When Lenik visited the site in 1978 to document the Hand Rock, he found that "the boulder and handprint carving have been considerably defaced. The rock has been splattered with paint, and intials have been carved into its surface. The handprint-wrist symbol was reportedly enhanced in the mid-1930s by local boys who "deepened it a bit" to make it more visible but did not change its outline".

The imprinted hand has long held a certain local fascination, mainly from the folk tale which describes its creation. While Lenik writes that "the existence of the petroglyph boulder has been known since at least 1906", certainly the Natives knew about it when they chipped the hand pattern into it. Similarly, non-Native knowledge of the petroglyph also predates 1906, though with no certainty can we ascertain as to who first became aware of the rock or when.

The Barden family may have been among the earliest to be familiar with the rock, owning much land in the vicinity if not the rock itself. Nehemiah Bennett left a description of Middleborough dated 1793 in which he mentions "a rock on a high hill a little to the eastward of the old stone fishing weir, where there is the print of a person's hand in said rock". [Massachusetts Historical Collections Vol. 3d 1810] It is likely that by that time the land atop the hill had been cleared, exposing the rock with its handprint to all who cared to look.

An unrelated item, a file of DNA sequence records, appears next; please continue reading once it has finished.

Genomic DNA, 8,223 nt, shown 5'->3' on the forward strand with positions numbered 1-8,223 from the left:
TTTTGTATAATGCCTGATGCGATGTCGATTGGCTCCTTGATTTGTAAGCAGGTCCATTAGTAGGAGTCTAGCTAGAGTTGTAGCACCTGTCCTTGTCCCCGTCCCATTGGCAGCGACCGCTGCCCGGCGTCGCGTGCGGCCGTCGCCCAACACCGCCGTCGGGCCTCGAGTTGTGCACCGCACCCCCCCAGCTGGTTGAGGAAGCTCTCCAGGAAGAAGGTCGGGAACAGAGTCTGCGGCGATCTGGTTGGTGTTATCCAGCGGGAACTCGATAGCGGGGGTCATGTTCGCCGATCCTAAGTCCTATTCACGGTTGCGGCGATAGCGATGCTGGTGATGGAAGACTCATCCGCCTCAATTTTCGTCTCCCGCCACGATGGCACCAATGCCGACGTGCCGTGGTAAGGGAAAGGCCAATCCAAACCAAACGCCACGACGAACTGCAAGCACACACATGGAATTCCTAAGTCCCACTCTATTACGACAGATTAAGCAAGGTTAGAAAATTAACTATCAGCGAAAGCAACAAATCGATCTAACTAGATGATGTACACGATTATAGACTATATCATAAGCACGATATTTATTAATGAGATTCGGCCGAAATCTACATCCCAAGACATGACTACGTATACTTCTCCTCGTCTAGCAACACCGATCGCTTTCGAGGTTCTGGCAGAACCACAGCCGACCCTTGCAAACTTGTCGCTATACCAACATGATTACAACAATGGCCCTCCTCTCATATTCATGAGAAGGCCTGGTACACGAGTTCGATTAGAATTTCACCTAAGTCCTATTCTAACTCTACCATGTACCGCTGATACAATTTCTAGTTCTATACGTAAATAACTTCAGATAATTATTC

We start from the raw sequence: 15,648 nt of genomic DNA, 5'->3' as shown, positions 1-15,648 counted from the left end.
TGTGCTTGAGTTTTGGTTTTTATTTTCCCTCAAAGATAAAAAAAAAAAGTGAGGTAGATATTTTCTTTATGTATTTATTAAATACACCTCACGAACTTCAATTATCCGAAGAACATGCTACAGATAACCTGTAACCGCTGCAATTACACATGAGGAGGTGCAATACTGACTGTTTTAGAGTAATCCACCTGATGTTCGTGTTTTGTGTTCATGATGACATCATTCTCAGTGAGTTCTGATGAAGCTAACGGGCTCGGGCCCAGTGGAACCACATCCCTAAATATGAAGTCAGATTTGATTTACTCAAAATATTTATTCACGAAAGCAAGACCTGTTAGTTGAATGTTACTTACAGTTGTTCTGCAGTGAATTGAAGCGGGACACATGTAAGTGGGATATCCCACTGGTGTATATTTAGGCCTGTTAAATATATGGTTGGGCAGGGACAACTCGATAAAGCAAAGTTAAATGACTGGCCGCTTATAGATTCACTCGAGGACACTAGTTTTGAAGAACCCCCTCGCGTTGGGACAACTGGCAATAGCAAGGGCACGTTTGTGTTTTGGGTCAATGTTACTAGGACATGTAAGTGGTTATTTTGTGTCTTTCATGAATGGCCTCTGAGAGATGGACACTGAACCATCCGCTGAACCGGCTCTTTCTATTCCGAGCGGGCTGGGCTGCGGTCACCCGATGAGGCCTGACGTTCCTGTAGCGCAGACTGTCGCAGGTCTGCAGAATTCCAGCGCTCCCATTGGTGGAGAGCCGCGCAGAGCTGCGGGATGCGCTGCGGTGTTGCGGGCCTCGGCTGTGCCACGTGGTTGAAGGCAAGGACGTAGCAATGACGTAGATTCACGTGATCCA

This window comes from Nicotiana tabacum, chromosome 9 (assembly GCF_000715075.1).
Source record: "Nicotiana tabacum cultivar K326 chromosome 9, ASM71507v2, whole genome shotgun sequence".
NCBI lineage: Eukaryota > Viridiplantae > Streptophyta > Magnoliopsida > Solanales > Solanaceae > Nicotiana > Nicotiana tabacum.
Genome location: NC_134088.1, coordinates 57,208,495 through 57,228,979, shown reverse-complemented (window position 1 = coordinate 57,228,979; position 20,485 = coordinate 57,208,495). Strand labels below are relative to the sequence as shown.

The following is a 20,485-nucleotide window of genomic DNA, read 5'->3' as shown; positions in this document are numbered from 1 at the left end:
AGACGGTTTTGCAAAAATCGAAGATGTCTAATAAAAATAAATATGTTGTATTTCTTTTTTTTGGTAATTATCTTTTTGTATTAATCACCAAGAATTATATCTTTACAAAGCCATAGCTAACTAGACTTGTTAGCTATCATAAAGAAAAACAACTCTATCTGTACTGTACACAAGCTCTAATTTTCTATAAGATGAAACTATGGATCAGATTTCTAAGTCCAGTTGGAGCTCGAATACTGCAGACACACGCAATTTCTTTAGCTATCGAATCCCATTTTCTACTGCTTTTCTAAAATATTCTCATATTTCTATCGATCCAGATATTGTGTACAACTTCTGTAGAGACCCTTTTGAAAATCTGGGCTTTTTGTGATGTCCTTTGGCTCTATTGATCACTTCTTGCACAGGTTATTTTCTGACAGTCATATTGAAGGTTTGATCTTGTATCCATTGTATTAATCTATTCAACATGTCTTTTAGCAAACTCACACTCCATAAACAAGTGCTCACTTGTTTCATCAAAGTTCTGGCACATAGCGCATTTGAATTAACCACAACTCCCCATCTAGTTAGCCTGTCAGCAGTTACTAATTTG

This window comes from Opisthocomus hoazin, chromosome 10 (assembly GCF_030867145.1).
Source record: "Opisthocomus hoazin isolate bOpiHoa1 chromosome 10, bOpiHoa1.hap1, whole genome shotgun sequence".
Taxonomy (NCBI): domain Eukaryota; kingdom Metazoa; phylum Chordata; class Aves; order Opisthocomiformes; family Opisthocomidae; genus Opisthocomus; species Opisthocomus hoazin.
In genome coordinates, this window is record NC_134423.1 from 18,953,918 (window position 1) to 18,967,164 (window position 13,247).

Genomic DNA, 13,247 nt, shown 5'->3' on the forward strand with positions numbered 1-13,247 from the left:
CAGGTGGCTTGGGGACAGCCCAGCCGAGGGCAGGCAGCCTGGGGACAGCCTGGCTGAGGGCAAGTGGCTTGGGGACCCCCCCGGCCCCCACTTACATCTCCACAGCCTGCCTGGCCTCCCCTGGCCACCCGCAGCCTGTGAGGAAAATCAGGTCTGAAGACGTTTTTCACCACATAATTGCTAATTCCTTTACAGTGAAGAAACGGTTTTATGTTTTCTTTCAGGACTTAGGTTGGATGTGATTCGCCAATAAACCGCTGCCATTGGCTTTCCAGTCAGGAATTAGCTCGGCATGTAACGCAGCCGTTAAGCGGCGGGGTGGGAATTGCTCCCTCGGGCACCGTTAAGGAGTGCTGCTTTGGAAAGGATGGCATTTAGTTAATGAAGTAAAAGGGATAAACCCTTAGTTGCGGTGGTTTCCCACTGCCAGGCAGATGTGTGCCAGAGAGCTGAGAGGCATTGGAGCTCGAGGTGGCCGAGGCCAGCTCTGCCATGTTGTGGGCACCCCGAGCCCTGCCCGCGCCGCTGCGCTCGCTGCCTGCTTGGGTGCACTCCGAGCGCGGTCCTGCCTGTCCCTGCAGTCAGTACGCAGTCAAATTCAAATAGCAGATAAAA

In 1853, the editor of the Namasket Gazette Samuel P. Brown visited the site and published a description of the rock in his newspaper, the account indicating that by the mid-19th century the Hand Rock was well known among local residents. Curiously, however, Brown makes no mention of the obvious handprint upon its surface.

It may not be new to most of our readers, that the rock on which the Indian was killed by the "long gun," away back in the "Old Colony times," is within about half a mile of the "Four Corners," and is within sight from many points in Main street. With a friend we went on Monday last week, to see it. It is not as large as our imagination had made it: but it is on the top of a pretty good sized hill, and was not so mean a prominence for the sharp shooting marksman, as it was unfortunate for the Indian who so impudently and imprudently mounted it to be shot down. The place where the aim was taken, we visited too, or what is said to be the place. It is on this side of the Namasket, and at nearly the same elevation from it, as the rock upon the other side. The gun is now the property of Captain Zadock Thompson, of Halifax, and is one of the old English guns, of the longest make. ["Indian Rock", Namasket Gazette, May 20, 1853, p. 2].